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I just finished Andy Janning’s book called Heroes, Villains, and Drunk Old Men: A Love Story for Real Life. I loved it. It’s autobiographical, motivational, and calls upon Andy’s expertise in the HR/training space to provide specific strategies for living a better life.

Fair warning, there’s some Jesus in there. I don’t hate it. His Jesus isn’t oppressing me or telling me what I’m doing wrong with my life, which makes it easier to read. Maybe that’s a strategy to recruit me and Mean Jesus comes later, ha.

Anyway, what I loved most about this book is that it comes from a place of earnestness. It’s easy to write a book (or a blog) for people you love and be the hero of your own story, but it’s harder to write a standalone treatment that serves as a guide for people who don’t know you and need expert advice. Just like Steve Browne’s important book on HR, Andy wrote a book that’s both generous and educational. Some chapters felt like they were written just for me.

At one point, Andy tells his audience that heroes will become villains if they don’t have mentors who help them grow and evolve. I thought about my own HR blogging journey and how so many of my early peers have gone on to accomplish amazing things. While I’ve done some fun and interesting things, I’m a dilettante. I have not excelled in any specific area of my life or exceeded market expectations.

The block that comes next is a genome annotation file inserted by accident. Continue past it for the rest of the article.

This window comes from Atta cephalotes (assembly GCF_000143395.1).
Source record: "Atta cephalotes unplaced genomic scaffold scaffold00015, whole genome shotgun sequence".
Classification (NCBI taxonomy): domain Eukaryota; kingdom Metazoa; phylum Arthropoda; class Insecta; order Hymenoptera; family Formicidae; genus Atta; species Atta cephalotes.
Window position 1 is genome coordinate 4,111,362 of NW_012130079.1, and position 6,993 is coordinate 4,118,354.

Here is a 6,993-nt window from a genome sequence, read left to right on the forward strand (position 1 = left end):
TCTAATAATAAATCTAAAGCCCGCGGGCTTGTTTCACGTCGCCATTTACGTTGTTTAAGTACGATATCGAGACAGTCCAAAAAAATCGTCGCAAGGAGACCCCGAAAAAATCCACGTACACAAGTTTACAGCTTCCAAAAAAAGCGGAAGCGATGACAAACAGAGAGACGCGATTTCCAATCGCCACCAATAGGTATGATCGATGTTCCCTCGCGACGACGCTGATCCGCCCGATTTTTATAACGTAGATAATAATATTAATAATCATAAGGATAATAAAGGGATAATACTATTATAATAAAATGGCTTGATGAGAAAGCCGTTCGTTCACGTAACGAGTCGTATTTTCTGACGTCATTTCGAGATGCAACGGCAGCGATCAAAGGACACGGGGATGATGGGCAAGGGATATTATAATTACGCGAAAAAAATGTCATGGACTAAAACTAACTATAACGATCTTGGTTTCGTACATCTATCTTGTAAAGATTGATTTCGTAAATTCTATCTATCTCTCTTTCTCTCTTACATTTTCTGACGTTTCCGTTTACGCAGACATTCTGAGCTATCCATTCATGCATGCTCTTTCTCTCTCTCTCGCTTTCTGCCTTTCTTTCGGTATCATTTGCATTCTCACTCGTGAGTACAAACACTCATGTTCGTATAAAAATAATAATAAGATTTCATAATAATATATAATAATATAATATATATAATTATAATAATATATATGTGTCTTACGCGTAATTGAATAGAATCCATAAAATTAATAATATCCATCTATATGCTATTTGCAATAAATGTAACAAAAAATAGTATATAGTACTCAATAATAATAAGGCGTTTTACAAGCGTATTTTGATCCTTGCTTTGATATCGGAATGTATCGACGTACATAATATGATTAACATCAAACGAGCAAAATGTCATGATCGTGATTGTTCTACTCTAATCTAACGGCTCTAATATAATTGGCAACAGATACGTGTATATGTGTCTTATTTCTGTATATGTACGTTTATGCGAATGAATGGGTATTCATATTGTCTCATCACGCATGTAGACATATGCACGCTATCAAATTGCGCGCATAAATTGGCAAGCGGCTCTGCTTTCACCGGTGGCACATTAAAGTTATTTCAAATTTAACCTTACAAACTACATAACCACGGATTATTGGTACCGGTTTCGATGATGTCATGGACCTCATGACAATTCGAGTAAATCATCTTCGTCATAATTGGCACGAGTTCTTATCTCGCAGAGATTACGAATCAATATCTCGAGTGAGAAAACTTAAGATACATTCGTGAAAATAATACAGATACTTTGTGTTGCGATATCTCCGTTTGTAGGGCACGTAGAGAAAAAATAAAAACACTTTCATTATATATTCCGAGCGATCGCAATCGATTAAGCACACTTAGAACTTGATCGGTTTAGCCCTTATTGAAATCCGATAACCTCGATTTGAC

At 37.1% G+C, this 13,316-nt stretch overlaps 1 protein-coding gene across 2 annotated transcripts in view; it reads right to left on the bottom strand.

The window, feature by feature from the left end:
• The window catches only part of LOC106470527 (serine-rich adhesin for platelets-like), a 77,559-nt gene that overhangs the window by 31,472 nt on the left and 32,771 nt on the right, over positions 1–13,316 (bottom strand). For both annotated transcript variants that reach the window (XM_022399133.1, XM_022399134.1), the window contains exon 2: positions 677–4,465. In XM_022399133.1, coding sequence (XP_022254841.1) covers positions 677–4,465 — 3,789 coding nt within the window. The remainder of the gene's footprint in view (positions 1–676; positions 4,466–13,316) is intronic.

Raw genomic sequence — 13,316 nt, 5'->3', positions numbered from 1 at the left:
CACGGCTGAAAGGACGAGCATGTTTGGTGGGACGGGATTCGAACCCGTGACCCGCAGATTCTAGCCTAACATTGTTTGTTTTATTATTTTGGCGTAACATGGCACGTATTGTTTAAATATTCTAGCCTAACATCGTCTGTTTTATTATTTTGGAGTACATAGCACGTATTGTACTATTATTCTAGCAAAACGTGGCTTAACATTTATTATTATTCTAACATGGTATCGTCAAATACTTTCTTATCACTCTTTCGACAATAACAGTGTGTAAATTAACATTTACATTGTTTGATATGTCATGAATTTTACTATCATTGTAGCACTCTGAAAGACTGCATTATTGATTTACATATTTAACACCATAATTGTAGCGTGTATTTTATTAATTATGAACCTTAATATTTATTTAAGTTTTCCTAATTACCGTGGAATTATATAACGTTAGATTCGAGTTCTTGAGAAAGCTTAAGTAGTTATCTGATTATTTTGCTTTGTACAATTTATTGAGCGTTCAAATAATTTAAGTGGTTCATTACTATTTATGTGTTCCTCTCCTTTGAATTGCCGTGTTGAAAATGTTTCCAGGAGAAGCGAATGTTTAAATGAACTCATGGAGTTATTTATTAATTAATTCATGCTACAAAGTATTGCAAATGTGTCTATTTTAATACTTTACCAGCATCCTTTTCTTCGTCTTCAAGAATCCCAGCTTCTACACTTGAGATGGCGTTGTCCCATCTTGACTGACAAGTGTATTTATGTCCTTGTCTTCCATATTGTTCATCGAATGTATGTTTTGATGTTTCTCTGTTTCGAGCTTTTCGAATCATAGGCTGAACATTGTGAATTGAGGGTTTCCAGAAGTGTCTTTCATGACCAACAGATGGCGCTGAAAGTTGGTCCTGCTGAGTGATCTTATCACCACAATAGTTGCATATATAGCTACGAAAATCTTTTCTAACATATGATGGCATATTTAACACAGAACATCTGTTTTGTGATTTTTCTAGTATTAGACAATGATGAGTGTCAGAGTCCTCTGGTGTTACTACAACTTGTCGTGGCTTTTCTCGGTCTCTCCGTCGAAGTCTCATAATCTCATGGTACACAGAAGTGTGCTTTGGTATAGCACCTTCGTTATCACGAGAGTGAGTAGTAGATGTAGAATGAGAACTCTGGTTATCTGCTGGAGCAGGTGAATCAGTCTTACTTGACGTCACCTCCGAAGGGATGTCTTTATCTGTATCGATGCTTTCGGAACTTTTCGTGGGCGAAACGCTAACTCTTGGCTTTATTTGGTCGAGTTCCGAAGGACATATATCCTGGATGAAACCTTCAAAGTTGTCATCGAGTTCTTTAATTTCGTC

Am I a villain? Could I be a villain? Would that be cool? I would like to liquidate my affairs on the internet and retire to a remote island, which seems very villainous, but the act of being a villain seems like a lot of work.

How do I catch up to my peers and get to that remote island without being a scoundrel? Well, Andy had an eight-point plan and some important questions to ask in his book. I can already see that I need to cultivate better relationships in 2018. Work a little harder in areas of my life with clear ROI. Find a mentor who can stop me from being an HR rascal.

Groundbreaking stuff? Probably not. But, combined with stories of life and love and heartache, Andy has me thinking. That’s why I strongly recommend this book.

3 Responses to You Must Have a Mentor
  1. Martin H Snyder

    At some point, maybe one grows old and wizened to where finding a mentor may not be practical. I was lucky to have a good one for the prime 15 years of my working life (such as it was!). Also; being a dilettante is hardly a negative- it helps make a person more interesting and adaptable. You know how I feel about averageness… Is self-indulgence really a measure of villainy? Sometimes, but that really depends on who depends on you. Will you be happy on that island for long? Probably! PS I don’t share your connotation of the word “tribe” to North American indigenous groups. I’ve always used it in reference to the 12 tribes etc. and especially to the Indians of Cleveland, and most especially to the ’95 Tribe because it rhymes and it was the worst manager world series performance in the history of baseball.

  2. Jim D'Amico

    I remember my high school guidance counselor told me that the best I could hope to achieve was one day being a parolee. She may not have been far off. Having a mentor is the single most consistent and frequent advice I give to people. My success and happiness has far exceeded even my own expectations, and it is because, one, I’ve sought out mentors, and 2. I’ve listened to them. Great post Laurie!

  3. Ita M. Olsen (@ConveyClearly)

    Love all of your articles! Please do try to throw “rascal” in as much as possible. It’s a fantastic word. So how do we get a mentor, Laurie?